Applicant: Solar Projects Foundation for Nicaraguan Women (FUPROSOMUNIC) Project: "Solar Women" for Central America Country: Nicaragua
Most women in the rural parts of Nicaragua do their cooking over open fireplaces, and thus need large quantities of firewood and are exposed to harmful smoke every day. In 2004, Maria Mercedes Alvarez Valle established the non-profit foundation FUPROSOMUNIC (Fundación Proyecto Solar de Mujeres Nicaragüenses) to tackle these environmental and health issues. Maria Mercedes trained as a chemical engineer and has been the main coordinator at FUPROSOMUNIC for over eight years now, promoting the use of solar-powered ovens and food dehydrators and the use of solar technology in the treatment of drinking water. So far, the initiative has achieved that more than 700 "solar women" in the four towns of Rivas, Masaya, Granada and León have built their own solar ovens; they have also come to understand the benefits of solar technologies more generally. They use their ovens -- whenever the sun permits it -- independently, i.e. without the need for continued support.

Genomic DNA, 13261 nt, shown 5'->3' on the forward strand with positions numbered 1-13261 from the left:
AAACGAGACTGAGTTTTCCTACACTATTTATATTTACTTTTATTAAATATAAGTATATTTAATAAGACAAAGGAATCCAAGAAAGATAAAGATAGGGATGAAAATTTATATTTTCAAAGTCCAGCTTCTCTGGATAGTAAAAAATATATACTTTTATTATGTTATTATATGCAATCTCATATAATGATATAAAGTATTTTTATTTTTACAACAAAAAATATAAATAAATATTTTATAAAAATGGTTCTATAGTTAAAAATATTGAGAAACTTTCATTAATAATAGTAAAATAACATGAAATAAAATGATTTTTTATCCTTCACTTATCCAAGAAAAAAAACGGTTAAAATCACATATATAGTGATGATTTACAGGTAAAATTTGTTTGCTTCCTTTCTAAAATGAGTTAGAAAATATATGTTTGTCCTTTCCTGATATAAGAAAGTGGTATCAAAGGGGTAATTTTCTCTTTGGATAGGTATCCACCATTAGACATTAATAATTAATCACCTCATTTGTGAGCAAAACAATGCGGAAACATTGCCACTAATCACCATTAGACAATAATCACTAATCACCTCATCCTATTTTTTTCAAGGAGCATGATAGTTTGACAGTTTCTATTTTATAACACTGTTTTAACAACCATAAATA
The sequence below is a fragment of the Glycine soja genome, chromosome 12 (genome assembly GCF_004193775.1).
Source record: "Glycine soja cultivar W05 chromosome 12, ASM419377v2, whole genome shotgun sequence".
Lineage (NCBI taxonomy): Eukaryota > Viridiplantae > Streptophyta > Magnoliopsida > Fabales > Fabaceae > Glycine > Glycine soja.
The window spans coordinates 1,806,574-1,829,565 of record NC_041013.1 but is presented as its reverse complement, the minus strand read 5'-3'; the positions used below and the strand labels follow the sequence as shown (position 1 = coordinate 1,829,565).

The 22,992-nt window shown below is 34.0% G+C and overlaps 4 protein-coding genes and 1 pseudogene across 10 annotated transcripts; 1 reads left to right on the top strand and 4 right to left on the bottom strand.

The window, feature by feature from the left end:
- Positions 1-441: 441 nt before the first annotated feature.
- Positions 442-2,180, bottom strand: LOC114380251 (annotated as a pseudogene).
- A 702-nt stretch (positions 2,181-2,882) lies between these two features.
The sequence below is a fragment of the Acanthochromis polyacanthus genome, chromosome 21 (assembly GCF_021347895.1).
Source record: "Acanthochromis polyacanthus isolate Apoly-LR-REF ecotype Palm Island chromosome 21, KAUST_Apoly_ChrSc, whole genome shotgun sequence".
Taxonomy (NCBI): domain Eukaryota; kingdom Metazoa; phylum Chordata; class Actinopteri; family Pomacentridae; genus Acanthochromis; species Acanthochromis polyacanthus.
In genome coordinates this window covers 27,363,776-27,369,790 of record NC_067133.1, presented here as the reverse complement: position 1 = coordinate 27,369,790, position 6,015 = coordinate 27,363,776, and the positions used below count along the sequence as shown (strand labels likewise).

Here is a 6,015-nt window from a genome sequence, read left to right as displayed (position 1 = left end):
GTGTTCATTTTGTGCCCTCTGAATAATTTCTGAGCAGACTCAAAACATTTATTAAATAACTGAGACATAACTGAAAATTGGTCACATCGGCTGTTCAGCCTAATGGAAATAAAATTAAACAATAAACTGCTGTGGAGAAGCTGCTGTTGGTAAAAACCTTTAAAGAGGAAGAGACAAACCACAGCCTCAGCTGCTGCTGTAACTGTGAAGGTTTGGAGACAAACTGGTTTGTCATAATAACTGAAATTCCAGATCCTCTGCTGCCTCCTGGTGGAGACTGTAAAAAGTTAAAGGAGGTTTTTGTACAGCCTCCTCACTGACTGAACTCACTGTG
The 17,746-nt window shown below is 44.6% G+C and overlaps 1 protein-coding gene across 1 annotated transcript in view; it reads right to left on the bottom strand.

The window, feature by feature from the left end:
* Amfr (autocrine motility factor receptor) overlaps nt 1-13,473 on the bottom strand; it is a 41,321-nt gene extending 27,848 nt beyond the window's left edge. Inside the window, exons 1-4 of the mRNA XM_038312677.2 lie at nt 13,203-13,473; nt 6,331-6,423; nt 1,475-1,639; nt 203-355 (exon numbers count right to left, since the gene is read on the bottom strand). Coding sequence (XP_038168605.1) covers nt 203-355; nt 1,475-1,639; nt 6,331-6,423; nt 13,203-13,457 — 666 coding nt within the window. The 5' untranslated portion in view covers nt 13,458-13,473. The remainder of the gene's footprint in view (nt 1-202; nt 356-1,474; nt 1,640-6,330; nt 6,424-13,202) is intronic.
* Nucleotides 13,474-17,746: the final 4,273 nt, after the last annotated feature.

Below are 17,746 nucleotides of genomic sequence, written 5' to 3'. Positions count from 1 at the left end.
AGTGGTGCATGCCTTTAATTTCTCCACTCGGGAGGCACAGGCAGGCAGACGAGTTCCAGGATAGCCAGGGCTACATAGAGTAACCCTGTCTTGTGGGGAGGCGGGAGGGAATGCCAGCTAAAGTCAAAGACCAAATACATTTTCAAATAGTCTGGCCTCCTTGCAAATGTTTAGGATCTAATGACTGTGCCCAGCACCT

The solar ovens are really simple to build and to operate, says Maria Mercedes, and they need neither wood, nor gas or electricity to run on. Perhaps the best thing about them is that the food cooks by itself in the sun, giving the women more time for other chores around the household, to look after their children or simply to take a break sometimes. The solar dehydrators are used to dry for example hibiscus flowers for herbal teas, or fruit like pineapples, bananas and papayas. Selling dried fruit and herbs is moreover a source of income for the women. FUPROSOMUNIC holds workshops where environmental conservation, gender equality and nutrition are discussed. The project staff also attend solar industry fairs, meetings to share their experiences, and various training events on how solar energy can be used, where they also discuss problems and exchange recipes.
Maria Mercedes Alvarez Valle enjoys working with the solar women in Nicaragua; in her spare time she also spends time with her friends, reads, plays her guitar or goes hiking. Her latest plan is for a "demo centre", where the solar women can discuss their experiences, teach other women how to build and operate solar ovens and dehydrators, and produce dried fruit and teas -- that is, to create an organization that can sustain itself. After all, Nicaragua is the second-poorest country in the Western hemisphere and this project is at least a modest starting point for raising the income of its poor and protecting the environment at the same time.